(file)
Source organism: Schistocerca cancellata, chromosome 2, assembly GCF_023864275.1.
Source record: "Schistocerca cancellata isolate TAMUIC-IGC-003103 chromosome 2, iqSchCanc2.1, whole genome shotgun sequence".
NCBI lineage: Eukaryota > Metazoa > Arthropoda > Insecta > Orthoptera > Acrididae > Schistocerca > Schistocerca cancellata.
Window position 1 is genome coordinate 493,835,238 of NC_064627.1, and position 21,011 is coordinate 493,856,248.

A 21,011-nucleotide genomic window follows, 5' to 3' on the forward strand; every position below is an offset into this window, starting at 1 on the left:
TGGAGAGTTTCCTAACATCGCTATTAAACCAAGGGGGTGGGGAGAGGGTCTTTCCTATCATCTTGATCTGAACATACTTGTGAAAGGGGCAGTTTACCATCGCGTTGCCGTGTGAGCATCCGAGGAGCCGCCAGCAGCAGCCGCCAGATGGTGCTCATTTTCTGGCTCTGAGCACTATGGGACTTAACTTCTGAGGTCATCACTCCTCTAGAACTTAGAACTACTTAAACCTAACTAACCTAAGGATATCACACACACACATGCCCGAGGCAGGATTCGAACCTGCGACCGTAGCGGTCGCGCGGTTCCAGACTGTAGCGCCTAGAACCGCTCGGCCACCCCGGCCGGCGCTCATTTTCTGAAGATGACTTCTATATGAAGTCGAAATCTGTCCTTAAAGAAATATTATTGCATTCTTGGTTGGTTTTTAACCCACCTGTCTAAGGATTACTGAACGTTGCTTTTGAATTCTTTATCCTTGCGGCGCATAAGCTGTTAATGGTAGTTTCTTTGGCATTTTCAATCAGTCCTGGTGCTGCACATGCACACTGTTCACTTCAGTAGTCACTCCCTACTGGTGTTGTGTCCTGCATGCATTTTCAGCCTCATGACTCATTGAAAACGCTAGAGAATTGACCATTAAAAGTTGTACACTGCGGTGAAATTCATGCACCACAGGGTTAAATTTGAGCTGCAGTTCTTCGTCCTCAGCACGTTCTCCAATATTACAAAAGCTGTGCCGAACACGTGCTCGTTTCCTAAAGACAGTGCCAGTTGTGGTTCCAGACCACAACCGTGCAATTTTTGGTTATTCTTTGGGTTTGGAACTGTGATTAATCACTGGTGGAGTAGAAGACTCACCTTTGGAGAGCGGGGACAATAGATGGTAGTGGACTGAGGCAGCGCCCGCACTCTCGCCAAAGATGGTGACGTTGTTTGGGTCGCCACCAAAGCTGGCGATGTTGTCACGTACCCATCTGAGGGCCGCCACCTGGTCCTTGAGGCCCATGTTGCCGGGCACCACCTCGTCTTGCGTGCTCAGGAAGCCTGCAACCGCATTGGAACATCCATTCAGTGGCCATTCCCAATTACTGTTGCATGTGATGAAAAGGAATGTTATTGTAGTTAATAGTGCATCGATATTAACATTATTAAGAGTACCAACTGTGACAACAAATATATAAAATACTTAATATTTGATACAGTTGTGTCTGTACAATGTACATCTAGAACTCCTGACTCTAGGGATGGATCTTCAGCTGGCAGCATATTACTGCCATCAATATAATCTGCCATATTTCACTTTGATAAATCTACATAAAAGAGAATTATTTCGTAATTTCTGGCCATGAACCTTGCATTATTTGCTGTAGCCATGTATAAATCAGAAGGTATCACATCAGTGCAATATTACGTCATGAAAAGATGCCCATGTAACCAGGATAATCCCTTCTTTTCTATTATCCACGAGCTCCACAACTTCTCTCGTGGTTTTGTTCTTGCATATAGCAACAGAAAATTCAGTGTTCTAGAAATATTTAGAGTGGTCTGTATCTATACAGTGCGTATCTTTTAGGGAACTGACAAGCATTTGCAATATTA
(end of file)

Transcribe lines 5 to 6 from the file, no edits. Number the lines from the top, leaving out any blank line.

A 21,011-nucleotide genomic window follows, 5' to 3' on the forward strand; every position below is an offset into this window, starting at 1 on the left:
TGGAGAGTTTCCTAACATCGCTATTAAACCAAGGGGGTGGGGAGAGGGTCTTTCCTATCATCTTGATCTGAACATACTTGTGAAAGGGGCAGTTTACCATCGCGTTGCCGTGTGAGCATCCGAGGAGCCGCCAGCAGCAGCCGCCAGATGGTGCTCATTTTCTGGCTCTGAGCACTATGGGACTTAACTTCTGAGGTCATCACTCCTCTAGAACTTAGAACTACTTAAACCTAACTAACCTAAGGATATCACACACACACATGCCCGAGGCAGGATTCGAACCTGCGACCGTAGCGGTCGCGCGGTTCCAGACTGTAGCGCCTAGAACCGCTCGGCCACCCCGGCCGGCGCTCATTTTCTGAAGATGACTTCTATATGAAGTCGAAATCTGTCCTTAAAGAAATATTATTGCATTCTTGGTTGGTTTTTAACCCACCTGTCTAAGGATTACTGAACGTTGCTTTTGAATTCTTTATCCTTGCGGCGCATAAGCTGTTAATGGTAGTTTCTTTGGCATTTTCAATCAGTCCTGGTGCTGCACATGCACACTGTTCACTTCAGTAGTCACTCCCTACTGGTGTTGTGTCCTGCATGCATTTTCAGCCTCATGACTCATTGAAAACGCTAGAGAATTGACCATTAAAAGTTGTACACTGCGGTGAAATTCATGCACCACAGGGTTAAATTTGAGCTGCAGTTCTTCGTCCTCAGCACGTTCTCCAATATTACAAAAGCTGTGCCGAACACGTGCTCGTTTCCTAAAGACAGTGCCAGTTGTGGTTCCAGACCACAACCGTGCAATTTTTGGTTATTCTTTGGGTTTGGAACTGTGATTAATCACTGGTGGAGTAGAAGACTCACCTTTGGAGAGCGGGGACAATAGATGGTAGTGGACTGAGGCAGCGCCCGCACTCTCGCCAAAGATGGTGACGTTGTTTGGGTCGCCACCAAAGCTGGCGATGTTGTCACGTACCCATCTGAGGGCCGCCACCTGGTCCTTGAGGCCCATGTTGCCGGGCACCACCTCGTCTTGCGTGCTCAGGAAGCCTGCAACCGCATTGGAACATCCATTCAGTGGCCATTCCCAATTACTGTTGCATGTGATGAAAAGGAATGTTATTGTAGTTAATAGTGCATCGATATTAACATTATTAAGAGTACCAACTGTGACAACAAATATATAAAATACTTAATATTTGATACAGTTGTGTCTGTACAATGTACATCTAGAACTCCTGACTCTAGGGATGGATCTTCAGCTGGCAGCATATTACTGCCATCAATATAATCTGCCATATTTCACTTTGATAAATCTACATAAAAGAGAATTATTTCGTAATTTCTGGCCATGAACCTTGCATTATTTGCTGTAGCCATGTATAAATCAGAAGGTATCACATCAGTGCAATATTACGTCATGAAAAGATGCCCATGTAACCAGGATAATCCCTTCTTTTCTATTATCCACGAGCTCCACAACTTCTCTCGTGGTTTTGTTCTTGCATATAGCAACAGAAAATTCAGTGTTCTAGAAATATTTAGAGTGGTCTGTATCTATACAGTGCGTATCTTTTAGGGAACTGACAAGCATTTGCAATATTA